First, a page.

What’s that smell? Burning books, or burning martyr?

bannedA couple of brief thoughts from afar on the book ‘banning’ debacle unfolding in NSW, for what they are worth…

First, it’s kind of amusing but not insignificant that one of the three books is misnamed. It seems like they meant to ban either this one or this one, and it’s genuinely hard to work out which one is intended. (Everyone seems to be forging ahead on the basis that it’s John Dickson’s book.) It makes the DEC’s directive look amateurish, and leaves the impression that the whole thing was hastily cobbled together rather than carefully considered. If I were banning a book, I’d want to at least be clear on the name of the book.

But second, on quite a different note, a brief comment on how Christians should react. Specifically, I want to suggest that maybe some Christians just need to chill out a bit as they respond to all this.

I don’t mean to suggest this is not a big deal. It is. In many ways, it’s terrible. And if you’ve been observing the landscape of our secularized and secularizing society for a while, it’s clear that this fits into a bigger picture. Some people have an agenda to remove any kind of Christian teaching (no matter how carefully and respectfully it’s delivered) from the public square. So Christians should absolutely respond by clearly laying out their objections and concerns.

But in the midst of all the right responses, I want to suggest that a small handful of the more frenzied comments are becoming unhelpful. I mean, a number of Christian commenters and bloggers have invoked book burning (ie: Nazism). Really?! Book burning? Are we there yet? A few others haven’t gone quite so far, but (and I acknowledge that this is a fairly subjective observation) their tone has sometimes crossed a line and become aggressive, entitled, overly negative – perhaps even showing a strange kind of enjoyment in being ‘persecuted’.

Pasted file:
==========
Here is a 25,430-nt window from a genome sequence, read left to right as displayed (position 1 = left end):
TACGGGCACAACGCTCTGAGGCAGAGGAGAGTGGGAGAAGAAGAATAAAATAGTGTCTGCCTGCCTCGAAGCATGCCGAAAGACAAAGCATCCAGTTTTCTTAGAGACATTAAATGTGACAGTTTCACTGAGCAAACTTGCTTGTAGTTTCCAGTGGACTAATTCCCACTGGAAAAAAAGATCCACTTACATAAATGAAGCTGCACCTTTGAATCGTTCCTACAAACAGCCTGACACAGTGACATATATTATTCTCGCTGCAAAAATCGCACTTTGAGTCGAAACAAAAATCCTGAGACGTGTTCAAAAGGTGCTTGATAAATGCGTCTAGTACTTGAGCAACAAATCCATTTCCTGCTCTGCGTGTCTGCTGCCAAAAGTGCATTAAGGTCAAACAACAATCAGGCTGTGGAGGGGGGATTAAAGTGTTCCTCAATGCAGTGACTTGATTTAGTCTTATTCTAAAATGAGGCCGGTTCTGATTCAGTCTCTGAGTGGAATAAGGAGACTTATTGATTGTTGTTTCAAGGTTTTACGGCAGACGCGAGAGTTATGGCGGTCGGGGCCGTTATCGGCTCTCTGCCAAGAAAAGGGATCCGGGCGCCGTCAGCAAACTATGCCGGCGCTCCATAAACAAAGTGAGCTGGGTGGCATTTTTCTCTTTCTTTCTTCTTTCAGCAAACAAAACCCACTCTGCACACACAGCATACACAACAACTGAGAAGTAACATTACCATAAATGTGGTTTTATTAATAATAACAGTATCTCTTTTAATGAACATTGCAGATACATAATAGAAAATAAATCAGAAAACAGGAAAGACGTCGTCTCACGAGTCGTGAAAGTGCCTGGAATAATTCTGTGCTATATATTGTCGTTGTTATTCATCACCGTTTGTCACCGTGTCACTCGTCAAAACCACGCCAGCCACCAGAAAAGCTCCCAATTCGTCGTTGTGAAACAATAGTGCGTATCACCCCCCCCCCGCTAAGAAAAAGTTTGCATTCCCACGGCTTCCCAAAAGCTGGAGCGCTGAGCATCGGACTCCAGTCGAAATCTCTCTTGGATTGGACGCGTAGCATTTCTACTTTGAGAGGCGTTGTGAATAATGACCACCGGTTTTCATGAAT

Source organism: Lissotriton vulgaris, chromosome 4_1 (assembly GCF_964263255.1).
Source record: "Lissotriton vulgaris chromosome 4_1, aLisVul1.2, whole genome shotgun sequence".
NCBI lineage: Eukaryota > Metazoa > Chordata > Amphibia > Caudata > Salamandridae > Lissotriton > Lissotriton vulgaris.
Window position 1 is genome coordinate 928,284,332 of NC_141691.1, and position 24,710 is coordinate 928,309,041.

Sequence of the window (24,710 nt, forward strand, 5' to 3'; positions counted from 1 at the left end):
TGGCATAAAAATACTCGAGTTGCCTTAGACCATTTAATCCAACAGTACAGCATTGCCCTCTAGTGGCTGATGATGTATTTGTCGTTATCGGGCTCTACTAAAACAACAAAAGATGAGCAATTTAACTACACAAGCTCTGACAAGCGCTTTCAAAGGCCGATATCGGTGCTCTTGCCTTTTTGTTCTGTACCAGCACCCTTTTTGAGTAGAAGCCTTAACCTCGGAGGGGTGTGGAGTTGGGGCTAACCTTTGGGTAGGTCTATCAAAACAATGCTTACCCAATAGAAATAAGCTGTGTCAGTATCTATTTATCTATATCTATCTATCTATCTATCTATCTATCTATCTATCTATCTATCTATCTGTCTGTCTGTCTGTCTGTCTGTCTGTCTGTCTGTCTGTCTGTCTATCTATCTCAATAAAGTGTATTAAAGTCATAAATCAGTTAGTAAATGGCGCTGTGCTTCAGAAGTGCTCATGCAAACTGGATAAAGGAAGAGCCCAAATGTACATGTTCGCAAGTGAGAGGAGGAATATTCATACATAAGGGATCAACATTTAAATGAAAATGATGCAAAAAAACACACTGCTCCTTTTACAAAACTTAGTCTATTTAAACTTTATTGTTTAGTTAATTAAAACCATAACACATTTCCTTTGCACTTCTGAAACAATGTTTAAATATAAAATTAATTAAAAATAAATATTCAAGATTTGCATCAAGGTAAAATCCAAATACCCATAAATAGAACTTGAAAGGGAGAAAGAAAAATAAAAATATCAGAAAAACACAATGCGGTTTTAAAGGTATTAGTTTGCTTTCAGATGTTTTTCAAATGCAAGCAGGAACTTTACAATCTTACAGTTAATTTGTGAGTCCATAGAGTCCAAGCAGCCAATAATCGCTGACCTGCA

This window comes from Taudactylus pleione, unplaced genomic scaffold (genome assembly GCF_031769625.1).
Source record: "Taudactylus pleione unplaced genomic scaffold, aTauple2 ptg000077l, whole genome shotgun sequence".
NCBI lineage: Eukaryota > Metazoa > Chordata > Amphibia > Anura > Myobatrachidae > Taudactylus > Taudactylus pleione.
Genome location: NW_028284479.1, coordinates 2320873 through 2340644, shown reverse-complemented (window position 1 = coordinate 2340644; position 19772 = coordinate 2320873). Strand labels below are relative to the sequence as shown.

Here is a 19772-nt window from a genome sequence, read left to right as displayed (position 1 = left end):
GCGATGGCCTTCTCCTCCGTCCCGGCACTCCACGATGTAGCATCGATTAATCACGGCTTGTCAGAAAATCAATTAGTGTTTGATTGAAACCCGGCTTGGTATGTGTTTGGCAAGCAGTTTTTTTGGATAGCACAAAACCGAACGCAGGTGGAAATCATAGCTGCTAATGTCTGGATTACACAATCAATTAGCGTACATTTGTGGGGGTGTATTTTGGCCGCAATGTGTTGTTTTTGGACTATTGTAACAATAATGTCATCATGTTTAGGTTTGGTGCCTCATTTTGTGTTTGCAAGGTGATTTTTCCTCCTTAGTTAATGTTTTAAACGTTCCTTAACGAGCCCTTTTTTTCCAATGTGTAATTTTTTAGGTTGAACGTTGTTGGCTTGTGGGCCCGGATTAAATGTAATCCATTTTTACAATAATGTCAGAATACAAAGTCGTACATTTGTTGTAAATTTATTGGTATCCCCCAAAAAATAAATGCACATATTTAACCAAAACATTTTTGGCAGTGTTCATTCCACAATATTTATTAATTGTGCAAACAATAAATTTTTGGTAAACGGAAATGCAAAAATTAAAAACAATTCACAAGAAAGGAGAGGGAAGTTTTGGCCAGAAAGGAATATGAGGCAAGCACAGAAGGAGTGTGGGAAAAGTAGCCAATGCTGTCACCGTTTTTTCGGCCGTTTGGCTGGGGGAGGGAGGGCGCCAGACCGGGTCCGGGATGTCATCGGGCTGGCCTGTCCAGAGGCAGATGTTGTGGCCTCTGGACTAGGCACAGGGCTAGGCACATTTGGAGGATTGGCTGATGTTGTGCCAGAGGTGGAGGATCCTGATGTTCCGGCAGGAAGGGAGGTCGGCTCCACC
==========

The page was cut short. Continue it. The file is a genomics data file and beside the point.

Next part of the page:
Moreover, people are speculating about why these books have been banned. Is it because they teach sexual abstinence before marriage? Is it because they teach monogamy? Is it because they teach biblical patterns of male headship and female submission within marriage? It seems like no one knows, but these (and other) teachings from the three suspended books have all been mentioned as the reason for the government ban. Yes, a lot of the uncertainty falls on the DEC for their failure to explain why these books cause them concern. But I still think Christians should be careful about speculating and about claiming that everything these books teach is being attacked. Go to the source, insist on more information, and then engage in an informed debate about the issues.

Please understand, I’m not saying these aren’t big issues, or that Christians should remain silent. We should absolutely point out the folly of what’s happened here, and that our society is being taken one step further down an already slippery slope. But we can do that respectfully and calmly, without sounding shrill – still less without giving off the smell of burning martyr or making onlookers think we take a perverse pleasure in being persecuted. People already think that conservative evangelical Christians are nutters, so please don’t give them any extra reason to believe such nonsense. I appreciate the overall approach taken by one of the banned authors in this interview.

“Bless those who persecute you; bless and do not curse. … Do not repay anyone evil for evil. Be careful to do what is right in the eyes of everyone. If it is possible, as far as it depends on you, live at peace with everyone. Do not take revenge, my dear friends, but leave room for God’s wrath, for it is written: “It is mine to avenge; I will repay,” says the Lord. On the contrary: “If your enemy is hungry, feed him; if he is thirsty, give him something to drink. In doing this, you will heap burning coals on his head.” Do not be overcome by evil, but overcome evil with good.” (Romans 12:14, 17-21)

If handled well, this could all be a wonderful opportunity to help people see the danger and the folly of where unfettered secularism will take us. It might also be a chance to help people (at least those willing to listen) understand that the Christian view of sex and marriage is not cruel, dangerous and repressive, but is in fact positive, beautiful and life-giving.

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